ESPN The Magazine
Editor In ChiefAlison Overholt
Total circulation
(June 2018)
First issueNovember 3, 1998
Final issueSeptember 2019
CompanyESPN Inc. (The Walt Disney Company/Hearst Communications)
CountryUnited States
Based inBristol, Connecticut

ESPN The Magazine was an American monthly sports magazine published by the ESPN sports network in Bristol, Connecticut. The first issue was published on March 11, 1998.[2][3] Initially published every other week, it scaled back to 24 issues a year in early 2016, then became a monthly in its later days.

The main sports covered include Major League Baseball, National Basketball Association, National Football League, National Hockey League, college basketball, and college football. The magazine typically took a more lighthearted and humorous approach to sporting news compared with competitors such as Sports Illustrated and, previously, the Sporting News.

On April 30, 2019, ESPN announced that it would cease paper publishing in September of that year.[4][5] A multiplatform monthly story called ESPN Cover Story was launched to continue the magazine's legacy featuring a digital poster-style cover and profile in cover story fashion, including the continuation of NEXT Athlete proclamations and The Body Issue, but these two features did not return.[6]


Some of the regular departments, in their magazine order:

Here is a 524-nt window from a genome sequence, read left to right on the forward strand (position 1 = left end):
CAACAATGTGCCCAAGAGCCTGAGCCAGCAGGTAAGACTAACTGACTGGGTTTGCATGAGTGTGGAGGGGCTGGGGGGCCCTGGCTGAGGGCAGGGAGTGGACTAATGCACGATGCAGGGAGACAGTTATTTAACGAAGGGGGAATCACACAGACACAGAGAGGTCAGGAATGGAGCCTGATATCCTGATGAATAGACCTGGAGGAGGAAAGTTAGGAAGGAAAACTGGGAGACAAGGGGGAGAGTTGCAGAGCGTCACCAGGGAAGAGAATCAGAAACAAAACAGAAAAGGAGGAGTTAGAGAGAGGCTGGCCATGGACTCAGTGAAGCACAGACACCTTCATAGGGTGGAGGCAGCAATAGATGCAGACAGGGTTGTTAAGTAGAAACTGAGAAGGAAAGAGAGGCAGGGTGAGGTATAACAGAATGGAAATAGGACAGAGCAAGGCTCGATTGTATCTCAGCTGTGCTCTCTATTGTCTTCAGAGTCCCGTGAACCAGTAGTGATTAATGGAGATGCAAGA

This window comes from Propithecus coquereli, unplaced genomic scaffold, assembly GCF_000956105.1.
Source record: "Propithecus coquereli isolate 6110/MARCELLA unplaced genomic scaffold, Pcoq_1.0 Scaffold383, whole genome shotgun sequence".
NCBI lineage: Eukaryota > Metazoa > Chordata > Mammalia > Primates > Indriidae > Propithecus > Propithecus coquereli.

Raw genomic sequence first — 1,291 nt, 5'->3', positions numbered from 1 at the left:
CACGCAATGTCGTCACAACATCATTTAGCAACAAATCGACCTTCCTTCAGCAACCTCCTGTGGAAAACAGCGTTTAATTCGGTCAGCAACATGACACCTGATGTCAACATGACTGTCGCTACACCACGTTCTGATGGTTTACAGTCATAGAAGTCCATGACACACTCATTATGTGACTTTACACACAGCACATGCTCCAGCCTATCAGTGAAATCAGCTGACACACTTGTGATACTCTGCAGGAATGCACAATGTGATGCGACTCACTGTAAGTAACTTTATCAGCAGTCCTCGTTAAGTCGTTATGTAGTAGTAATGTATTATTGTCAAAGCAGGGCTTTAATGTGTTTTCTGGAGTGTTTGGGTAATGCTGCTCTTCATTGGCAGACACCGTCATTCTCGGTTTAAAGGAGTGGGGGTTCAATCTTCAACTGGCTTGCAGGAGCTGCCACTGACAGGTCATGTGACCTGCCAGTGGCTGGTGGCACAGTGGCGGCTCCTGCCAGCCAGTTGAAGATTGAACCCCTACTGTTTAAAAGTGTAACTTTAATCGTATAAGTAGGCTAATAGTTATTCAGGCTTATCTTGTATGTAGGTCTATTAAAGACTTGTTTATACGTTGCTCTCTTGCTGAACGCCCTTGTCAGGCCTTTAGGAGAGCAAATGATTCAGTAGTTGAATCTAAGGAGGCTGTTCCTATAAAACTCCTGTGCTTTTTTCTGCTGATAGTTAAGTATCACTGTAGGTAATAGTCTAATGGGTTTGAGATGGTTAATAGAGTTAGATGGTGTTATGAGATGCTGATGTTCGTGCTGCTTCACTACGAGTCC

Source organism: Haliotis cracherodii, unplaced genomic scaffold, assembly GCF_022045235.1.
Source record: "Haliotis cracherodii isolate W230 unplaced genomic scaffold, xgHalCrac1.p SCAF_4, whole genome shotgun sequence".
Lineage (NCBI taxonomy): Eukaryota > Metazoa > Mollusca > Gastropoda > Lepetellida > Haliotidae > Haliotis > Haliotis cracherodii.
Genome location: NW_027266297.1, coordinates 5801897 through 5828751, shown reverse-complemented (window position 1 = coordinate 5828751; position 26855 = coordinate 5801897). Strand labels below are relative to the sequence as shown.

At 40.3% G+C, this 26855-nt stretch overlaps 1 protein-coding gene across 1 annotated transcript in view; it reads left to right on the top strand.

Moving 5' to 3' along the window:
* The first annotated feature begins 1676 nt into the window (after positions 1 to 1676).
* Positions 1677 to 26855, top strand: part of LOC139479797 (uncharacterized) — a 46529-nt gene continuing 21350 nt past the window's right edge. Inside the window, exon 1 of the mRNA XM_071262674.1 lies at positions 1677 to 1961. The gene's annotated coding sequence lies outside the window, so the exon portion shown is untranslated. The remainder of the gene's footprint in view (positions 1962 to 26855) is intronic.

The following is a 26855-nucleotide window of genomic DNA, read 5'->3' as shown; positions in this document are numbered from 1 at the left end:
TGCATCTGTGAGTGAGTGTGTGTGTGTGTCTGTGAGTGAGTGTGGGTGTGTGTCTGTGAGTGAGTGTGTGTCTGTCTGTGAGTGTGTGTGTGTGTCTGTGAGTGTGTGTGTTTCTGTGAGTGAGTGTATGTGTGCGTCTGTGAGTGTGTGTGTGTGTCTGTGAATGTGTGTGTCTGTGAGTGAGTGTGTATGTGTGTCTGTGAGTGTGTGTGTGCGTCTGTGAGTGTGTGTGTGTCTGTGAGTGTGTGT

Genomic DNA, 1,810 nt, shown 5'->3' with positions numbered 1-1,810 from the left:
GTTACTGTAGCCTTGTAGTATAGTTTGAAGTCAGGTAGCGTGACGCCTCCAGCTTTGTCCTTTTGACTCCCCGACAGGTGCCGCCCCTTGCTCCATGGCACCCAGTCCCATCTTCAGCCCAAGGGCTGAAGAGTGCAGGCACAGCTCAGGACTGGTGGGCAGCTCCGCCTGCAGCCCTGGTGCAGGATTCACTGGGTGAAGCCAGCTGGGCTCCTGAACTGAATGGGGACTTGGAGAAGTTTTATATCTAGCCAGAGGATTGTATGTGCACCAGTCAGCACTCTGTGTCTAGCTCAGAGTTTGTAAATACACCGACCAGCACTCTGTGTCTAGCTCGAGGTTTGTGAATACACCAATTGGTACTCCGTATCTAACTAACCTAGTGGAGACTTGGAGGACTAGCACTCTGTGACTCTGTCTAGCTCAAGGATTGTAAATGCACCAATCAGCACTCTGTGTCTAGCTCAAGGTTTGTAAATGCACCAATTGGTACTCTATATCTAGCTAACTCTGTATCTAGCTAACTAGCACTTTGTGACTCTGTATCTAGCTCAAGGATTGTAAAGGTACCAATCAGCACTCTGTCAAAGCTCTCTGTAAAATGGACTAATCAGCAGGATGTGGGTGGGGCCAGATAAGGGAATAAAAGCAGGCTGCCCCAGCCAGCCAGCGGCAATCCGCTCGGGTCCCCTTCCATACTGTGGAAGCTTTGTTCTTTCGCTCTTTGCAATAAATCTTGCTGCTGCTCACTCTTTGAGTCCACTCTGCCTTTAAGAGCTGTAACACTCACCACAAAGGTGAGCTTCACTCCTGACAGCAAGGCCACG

Most of these departments and features were dropped after a 2011 editorial change. By 2016, only Zoom and The Biz still appeared regularly. There is also a recurring column that focuses on Sabermetrics, as well as The Truth, a back-page editorial that focuses on controversial topics. The Big Ticket, similar to The Jump, was introduced when ESPN Mag became a monthly in Fall 2018.

The Body Issue

The annual "Body Issue", which debuted in 2009 as its answer to the Sports Illustrated Swimsuit Issue, features naked and scantily-clad athletes.[7] The "Body Issue" addresses the physical structure of the most popular athletes to show what parts of their body they see as almost "perfect".[7]

See also


  1. ^ "eCirc for Consumer Magazines". Alliance for Audited Media. June 30, 2018. Retrieved January 4, 2019.
  2. ^ "Top 100 U.S. Magazines by Circulation" (PDF). PSA Research Center. Archived from the original (PDF) on November 15, 2016. Retrieved February 6, 2016.
  3. ^ "List of Top 10 Best Sports Magazines of All time". Sporty Ghost. March 3, 2015. Archived from the original on February 16, 2016. Retrieved February 12, 2016.
  4. ^ Ourand, John (April 30, 2019). "ESPN The Magazine To Cease Publishing In September". Sports Business Daily. Retrieved April 30, 2019.
  5. ^ "ESPN The Magazine to cease regular publication in September after 21-year run". USA TODAY. Retrieved 2019-04-30.
  6. ^ "The Next Big Thing for ESPN The Magazine". 5 September 2019. Retrieved 19 November 2021.
  7. ^ a b Michael McCarthy (September 28, 2009). "First look: In ESPN's magazine, showing skin is no issue". USA Today. Retrieved February 1, 2015.